What if the future for the U.S. economy is a hybrid of stagnant GDP growth, and dramatically higher wage inflation? I am not an economist and I am reluctant to propose this, but is it possible we will have low growth in real GDP but lingering inflation?
I have to keep reminding myself about how you score growth in an inflationary period – it is “real” revenues (based on units), not nominal revenues (headline number), that truly measure GDP growth. Units can go down, but reported sales and earnings can rise if prices increases are passed on to the customer.
Japan Got Old First
I have been perplexed by the lack of GDP growth in Japan since its real estate and stock markets crashed in the early 1990’s, and it has an economy where nominal and real GDP are the same at just around 1%. It also has low interest rates and a liquidity underwriter in The Bank of Japan so it isn’t lack of capital.
It also has some of the highest savings per capita in the world.
Notwithstanding repeated attempts by BOJ to get retirees to spend, nothing has happened for 30 years. Why is this? My guess is the Japanese “retirement mind” and “working mind” are astoundingly different when it comes to spending habits, but that is just a guess. Demographics and changing mindsets may prove to be more persuasive than central bank accommodations?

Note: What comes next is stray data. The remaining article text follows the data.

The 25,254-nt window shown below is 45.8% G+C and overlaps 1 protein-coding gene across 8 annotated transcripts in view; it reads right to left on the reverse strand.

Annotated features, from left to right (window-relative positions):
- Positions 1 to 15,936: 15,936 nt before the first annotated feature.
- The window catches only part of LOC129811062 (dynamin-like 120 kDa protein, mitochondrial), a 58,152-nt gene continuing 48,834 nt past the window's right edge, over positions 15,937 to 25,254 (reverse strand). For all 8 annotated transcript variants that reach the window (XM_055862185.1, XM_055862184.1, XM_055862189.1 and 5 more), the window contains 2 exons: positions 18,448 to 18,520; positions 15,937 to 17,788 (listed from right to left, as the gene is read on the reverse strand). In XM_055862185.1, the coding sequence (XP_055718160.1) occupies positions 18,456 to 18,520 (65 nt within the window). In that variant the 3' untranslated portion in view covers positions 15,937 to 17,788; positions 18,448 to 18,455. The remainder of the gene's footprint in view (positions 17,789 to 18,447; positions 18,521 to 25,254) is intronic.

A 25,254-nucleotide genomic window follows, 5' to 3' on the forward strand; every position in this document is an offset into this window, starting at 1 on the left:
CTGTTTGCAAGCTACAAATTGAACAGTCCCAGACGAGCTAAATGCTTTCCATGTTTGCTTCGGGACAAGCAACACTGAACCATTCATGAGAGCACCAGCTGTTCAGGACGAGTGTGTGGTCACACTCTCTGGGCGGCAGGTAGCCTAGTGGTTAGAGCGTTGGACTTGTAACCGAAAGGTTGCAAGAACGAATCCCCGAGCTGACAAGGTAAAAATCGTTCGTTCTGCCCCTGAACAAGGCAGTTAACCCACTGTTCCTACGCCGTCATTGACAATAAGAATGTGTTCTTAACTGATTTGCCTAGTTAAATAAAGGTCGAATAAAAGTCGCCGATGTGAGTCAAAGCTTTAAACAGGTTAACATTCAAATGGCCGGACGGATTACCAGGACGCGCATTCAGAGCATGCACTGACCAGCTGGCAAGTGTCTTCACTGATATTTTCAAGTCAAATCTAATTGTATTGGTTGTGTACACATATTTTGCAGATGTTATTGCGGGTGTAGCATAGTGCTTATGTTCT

The U.S. Consumer Is Deleveraging
One thing is for sure; time and tide wait for no man, and most of the G7 world is getting older fast. Up to recently in the U.S., however, getting older did not mean you were retiring. In fact, many workers had to delay retirement plans because of the devastating losses they suffered in the 2000 Dot Com Bust and 2008 Great Recession.
The following chart from The Daily Shot shows the dramatic growth in the share of disposable income to net household liabilities from 1985 to 2009 and the significant de-leveraging since then:
Covid-19 Solidified Retirement Plans
Covid-19 changed the employment mindset and now my cohort, the Baby Boomers, are retiring with no intention of ever working again. A number of experts suggest their exodus could mean 2.4 million fewer workers which is the projected gap between the blue line (proj.workers x 65+) and the red lines shown below:
That was not the retirement trajectory anyone had projected before Covid-19 and now the relationship between employment and real GDP growth should be at the top of every conversation. The chart below projected it would be 2030 before aging demographics and retirement thinking meant 0% GDP growth. The current acceleration of that trend means we are almost there now.
I think it is logical to ask whether the permanent removal of 2.4 million workers can stunt real unit growth, but still inflate wages? If it is a possibility, there could be a difficult transition period where demand continues to exceed supply and workers’ wages rise, but units produced stay the same or even shrink.
Fed Can’t Beat Inflation This Time
I think they called this “stagflation” in the 1970’s and 1980’s, and it foreshadowed huge interest rate increases by Paul Volker to defeat inflation
This time around that probably won’t happen as long as The Fed keeps financing government spending by monetizing the debt it is purchasing and also manages the yield curve through its highly active repo facility. But like water, demographics will find a natural course, and in the U.S. the early facts point to a committed group of oldsters who intend to save and invest, not spend. Here are two charts that suggest the enormity of their savings and investment.
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